Invisible Bike Helmet
A pair of Swedes has developed a clever "invisible bike helmet" (hat tip: Zach Yeager). I won't spoil how they did it, so please watch the video. I hope their new design prompts more people to wear helmets.
That being said, there is a lot more to being safe than merely wearing a helmet. Some observations:
- Helmets certainly can't prevent broken limbs; it also seems unlikely that they would reduce neck and spinal injuries.
- Rotational acceleration is a major contributor to brain injury. Ongoing research on football concussions suggest that helmets do little to reduce rotational acceleration.
- Styrofoam helmets may not even be that good at reducing linear acceleration, either. They are supposed to reduce acceleration through compression, but it is fairly common for them to fracture instead. Fracturing reduces acceleration less than compression does. (I expect the invisible Swedish helmet to be far superior on this front. Watch the video!)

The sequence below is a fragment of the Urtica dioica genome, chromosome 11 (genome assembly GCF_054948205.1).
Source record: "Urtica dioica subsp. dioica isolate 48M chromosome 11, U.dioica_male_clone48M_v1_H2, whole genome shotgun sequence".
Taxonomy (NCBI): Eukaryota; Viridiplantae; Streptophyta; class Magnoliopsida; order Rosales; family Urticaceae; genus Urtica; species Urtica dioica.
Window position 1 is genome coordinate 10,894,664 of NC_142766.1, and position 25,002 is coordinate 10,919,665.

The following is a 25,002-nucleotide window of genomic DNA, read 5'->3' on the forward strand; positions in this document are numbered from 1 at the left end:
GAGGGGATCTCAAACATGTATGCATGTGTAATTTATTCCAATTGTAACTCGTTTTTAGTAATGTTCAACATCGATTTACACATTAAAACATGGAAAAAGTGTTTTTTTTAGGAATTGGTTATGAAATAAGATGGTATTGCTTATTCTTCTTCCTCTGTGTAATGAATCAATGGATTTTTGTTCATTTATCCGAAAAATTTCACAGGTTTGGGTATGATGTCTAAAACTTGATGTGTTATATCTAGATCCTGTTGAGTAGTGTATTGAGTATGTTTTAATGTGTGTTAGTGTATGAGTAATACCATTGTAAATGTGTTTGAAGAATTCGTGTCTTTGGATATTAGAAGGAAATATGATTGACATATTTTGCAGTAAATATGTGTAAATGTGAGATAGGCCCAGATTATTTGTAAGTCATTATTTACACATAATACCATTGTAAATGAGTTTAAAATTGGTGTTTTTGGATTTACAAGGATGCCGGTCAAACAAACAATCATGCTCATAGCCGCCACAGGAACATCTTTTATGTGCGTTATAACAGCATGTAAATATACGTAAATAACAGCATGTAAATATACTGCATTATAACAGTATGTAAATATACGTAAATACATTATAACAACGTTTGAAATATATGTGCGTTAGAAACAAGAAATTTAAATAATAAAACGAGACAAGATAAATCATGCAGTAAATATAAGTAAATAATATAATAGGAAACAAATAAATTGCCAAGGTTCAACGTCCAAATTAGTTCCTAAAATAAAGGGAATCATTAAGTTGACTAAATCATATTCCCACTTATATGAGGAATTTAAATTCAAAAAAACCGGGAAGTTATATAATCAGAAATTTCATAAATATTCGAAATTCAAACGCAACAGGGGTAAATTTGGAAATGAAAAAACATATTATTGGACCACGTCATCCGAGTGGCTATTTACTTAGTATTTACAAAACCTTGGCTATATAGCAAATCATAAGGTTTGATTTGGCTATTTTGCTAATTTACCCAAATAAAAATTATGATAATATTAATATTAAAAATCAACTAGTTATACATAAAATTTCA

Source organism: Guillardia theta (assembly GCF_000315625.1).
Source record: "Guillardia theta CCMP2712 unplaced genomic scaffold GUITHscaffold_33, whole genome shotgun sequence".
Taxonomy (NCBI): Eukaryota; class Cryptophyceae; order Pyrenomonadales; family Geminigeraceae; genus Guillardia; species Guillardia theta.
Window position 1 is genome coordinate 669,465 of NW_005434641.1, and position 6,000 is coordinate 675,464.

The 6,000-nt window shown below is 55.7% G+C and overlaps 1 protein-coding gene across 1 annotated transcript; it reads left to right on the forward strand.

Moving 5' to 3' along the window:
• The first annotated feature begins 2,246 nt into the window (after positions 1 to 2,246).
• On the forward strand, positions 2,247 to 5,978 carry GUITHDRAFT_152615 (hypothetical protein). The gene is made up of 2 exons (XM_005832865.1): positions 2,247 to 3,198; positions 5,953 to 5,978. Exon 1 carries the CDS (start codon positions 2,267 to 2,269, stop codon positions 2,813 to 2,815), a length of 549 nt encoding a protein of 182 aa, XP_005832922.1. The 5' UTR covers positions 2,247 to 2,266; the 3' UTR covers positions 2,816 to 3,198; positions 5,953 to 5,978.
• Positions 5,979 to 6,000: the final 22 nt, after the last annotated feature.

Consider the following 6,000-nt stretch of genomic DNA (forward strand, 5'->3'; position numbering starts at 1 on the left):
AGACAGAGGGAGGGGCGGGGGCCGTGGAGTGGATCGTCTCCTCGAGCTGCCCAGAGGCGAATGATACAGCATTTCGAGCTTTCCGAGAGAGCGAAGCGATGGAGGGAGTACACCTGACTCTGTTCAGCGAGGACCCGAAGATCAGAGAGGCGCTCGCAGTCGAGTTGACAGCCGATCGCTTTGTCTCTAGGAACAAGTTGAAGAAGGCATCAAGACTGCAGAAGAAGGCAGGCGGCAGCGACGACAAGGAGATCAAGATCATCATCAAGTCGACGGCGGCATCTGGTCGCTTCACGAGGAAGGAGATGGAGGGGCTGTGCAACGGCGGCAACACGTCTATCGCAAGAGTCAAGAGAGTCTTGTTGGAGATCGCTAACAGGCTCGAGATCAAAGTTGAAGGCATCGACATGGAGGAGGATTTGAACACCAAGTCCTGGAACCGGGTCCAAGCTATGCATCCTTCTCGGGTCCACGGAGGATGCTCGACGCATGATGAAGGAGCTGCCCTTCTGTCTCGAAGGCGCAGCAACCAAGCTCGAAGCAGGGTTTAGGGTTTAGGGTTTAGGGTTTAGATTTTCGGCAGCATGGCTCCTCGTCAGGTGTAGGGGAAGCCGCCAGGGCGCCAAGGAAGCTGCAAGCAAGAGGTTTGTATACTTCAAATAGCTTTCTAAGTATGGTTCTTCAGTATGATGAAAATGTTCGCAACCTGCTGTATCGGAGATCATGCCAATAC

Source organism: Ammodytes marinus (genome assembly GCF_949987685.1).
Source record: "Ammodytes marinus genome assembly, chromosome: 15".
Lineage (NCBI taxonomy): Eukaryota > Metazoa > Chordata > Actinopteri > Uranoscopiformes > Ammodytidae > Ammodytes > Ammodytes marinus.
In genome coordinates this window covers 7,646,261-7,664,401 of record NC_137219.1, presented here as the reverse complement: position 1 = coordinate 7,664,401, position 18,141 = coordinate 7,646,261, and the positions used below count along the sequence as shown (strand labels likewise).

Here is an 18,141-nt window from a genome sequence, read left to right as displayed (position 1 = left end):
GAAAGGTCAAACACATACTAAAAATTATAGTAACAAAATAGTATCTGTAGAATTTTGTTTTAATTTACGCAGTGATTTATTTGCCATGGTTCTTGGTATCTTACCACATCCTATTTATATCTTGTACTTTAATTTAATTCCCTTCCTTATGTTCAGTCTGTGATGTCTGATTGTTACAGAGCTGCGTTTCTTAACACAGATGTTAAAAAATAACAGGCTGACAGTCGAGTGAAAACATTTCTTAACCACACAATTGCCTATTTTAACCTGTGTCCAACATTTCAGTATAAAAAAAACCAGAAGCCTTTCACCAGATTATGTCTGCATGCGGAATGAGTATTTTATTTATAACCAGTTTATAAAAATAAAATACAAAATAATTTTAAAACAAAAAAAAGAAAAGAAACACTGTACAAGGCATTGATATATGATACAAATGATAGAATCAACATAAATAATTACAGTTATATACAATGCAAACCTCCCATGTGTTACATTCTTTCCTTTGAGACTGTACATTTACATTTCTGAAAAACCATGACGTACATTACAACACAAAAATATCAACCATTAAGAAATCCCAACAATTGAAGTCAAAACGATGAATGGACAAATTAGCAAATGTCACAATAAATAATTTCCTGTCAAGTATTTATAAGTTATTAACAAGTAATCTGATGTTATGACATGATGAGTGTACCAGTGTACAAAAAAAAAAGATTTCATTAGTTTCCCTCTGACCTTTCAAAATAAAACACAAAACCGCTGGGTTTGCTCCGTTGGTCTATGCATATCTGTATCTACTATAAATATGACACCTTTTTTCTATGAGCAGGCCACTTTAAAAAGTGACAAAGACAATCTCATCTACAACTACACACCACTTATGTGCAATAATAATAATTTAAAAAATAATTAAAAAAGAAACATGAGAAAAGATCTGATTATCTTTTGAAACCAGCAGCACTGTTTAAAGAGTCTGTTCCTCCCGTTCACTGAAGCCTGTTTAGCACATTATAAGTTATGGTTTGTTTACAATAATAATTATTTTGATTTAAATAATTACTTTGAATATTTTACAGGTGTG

If you don't like styrofoam helmets, please buy and wear the invisible bike helmet. Despite the limitations above, helmets surely reduce the severity of injuries in the event of a crash.
Please remember, however, that injury risk is the product of the probability of a collision with the severity of injuries. As important as helmets are, I believe it is even more effective to reduce collision probability. Use safe cycling practices: be observant of traffic and potential road hazards, communicate with other road users, use lights and bright colors, and campaign for safe cycling facilities. Helmet use might not be enough to keep you safe.